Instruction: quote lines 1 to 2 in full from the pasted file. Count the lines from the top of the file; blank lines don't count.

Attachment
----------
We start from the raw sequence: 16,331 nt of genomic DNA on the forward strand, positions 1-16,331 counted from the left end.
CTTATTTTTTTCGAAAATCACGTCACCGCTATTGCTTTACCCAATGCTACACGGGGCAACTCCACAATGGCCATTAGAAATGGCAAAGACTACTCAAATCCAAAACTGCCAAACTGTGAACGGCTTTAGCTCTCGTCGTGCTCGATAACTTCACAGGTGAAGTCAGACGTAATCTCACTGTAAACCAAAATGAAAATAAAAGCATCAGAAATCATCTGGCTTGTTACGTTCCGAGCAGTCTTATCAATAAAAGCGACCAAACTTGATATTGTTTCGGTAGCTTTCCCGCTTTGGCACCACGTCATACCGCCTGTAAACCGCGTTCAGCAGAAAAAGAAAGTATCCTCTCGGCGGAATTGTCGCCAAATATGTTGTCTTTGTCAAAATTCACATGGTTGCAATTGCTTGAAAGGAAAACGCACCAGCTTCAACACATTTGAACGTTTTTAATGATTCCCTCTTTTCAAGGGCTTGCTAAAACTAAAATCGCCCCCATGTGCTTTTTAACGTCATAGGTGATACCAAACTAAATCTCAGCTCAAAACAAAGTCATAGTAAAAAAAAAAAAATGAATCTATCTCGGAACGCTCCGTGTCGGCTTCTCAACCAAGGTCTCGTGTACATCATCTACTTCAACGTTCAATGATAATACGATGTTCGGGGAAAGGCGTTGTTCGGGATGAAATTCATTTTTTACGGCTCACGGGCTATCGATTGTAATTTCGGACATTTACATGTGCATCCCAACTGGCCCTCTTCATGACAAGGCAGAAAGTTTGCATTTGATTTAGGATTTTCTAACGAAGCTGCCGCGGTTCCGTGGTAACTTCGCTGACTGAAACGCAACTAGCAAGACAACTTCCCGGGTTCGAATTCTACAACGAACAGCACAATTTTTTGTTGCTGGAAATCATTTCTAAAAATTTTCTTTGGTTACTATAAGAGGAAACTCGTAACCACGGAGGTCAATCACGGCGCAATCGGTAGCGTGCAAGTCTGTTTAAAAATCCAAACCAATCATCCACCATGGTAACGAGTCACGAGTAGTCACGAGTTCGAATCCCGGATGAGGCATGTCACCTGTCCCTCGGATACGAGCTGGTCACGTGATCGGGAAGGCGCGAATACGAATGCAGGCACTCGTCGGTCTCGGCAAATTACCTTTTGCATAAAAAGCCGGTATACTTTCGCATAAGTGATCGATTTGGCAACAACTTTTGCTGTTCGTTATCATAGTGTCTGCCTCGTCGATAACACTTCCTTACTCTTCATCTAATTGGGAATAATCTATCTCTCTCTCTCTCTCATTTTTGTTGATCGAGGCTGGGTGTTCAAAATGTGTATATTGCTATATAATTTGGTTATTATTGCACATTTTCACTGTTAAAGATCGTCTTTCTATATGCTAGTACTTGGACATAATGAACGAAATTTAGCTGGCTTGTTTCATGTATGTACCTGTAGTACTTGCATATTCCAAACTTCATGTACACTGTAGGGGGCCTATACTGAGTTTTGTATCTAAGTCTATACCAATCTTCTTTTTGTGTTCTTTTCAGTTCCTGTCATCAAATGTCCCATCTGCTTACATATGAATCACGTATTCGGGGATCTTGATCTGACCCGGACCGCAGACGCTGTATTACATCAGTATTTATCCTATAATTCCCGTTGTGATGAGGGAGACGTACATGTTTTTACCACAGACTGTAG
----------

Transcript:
We start from the raw sequence: 16,331 nt of genomic DNA on the forward strand, positions 1-16,331 counted from the left end.
CTTATTTTTTTCGAAAATCACGTCACCGCTATTGCTTTACCCAATGCTACACGGGGCAACTCCACAATGGCCATTAGAAATGGCAAAGACTACTCAAATCCAAAACTGCCAAACTGTGAACGGCTTTAGCTCTCGTCGTGCTCGATAACTTCACAGGTGAAGTCAGACGTAATCTCACTGTAAACCAAAATGAAAATAAAAGCATCAGAAATCATCTGGCTTGTTACGTTCCGAGCAGTCTTATCAATAAAAGCGACCAAACTTGATATTGTTTCGGTAGCTTTCCCGCTTTGGCACCACGTCATACCGCCTGTAAACCGCGTTCAGCAGAAAAAGAAAGTATCCTCTCGGCGGAATTGTCGCCAAATATGTTGTCTTTGTCAAAATTCACATGGTTGCAATTGCTTGAAAGGAAAACGCACCAGCTTCAACACATTTGAACGTTTTTAATGATTCCCTCTTTTCAAGGGCTTGCTAAAACTAAAATCGCCCCCATGTGCTTTTTAACGTCATAGGTGATACCAAACTAAATCTCAGCTCAAAACAAAGTCATAGTAAAAAAAAAAAAATGAATCTATCTCGGAACGCTCCGTGTCGGCTTCTCAACCAAGGTCTCGTGTACATCATCTACTTCAACGTTCAATGATAATACGATGTTCGGGGAAAGGCGTTGTTCGGGATGAAATTCATTTTTTACGGCTCACGGGCTATCGATTGTAATTTCGGACATTTACATGTGCATCCCAACTGGCCCTCTTCATGACAAGGCAGAAAGTTTGCATTTGATTTAGGATTTTCTAACGAAGCTGCCGCGGTTCCGTGGTAACTTCGCTGACTGAAACGCAACTAGCAAGACAACTTCCCGGGTTCGAATTCTACAACGAACAGCACAATTTTTTGTTGCTGGAAATCATTTCTAAAAATTTTCTTTGGTTACTATAAGAGGAAACTCGTAACCACGGAGGTCAATCACGGCGCAATCGGTAGCGTGCAAGTCTGTTTAAAAATCCAAACCAATCATCCACCATGGTAACGAGTCACGAGTAGTCACGAGTTCGAATCCCGGATGAGGCATGTCACCTGTCCCTCGGATACGAGCTGGTCACGTGATCGGGAAGGCGCGAATACGAATGCAGGCACTCGTCGGTCTCGGCAAATTACCTTTTGCATAAAAAGCCGGTATACTTTCGCATAAGTGATCGATTTGGCAACAACTTTTGCTGTTCGTTATCATAGTGTCTGCCTCGTCGATAACACTTCCTTACTCTTCATCTAATTGGGAATAATCTATCTCTCTCTCTCTCTCATTTTTGTTGATCGAGGCTGGGTGTTCAAAATGTGTATATTGCTATATAATTTGGTTATTATTGCACATTTTCACTGTTAAAGATCGTCTTTCTATATGCTAGTACTTGGACATAATGAACGAAATTTAGCTGGCTTGTTTCATGTATGTACCTGTAGTACTTGCATATTCCAAACTTCATGTACACTGTAGGGGGCCTATACTGAGTTTTGTATCTAAGTCTATACCAATCTTCTTTTTGTGTTCTTTTCAGTTCCTGTCATCAAATGTCCCATCTGCTTACATATGAATCACGTATTCGGGGATCTTGATCTGACCCGGACCGCAGACGCTGTATTACATCAGTATTTATCCTATAATTCCCGTTGTGATGAGGGAGACGTACATGTTTTTACCACAGACTGTAG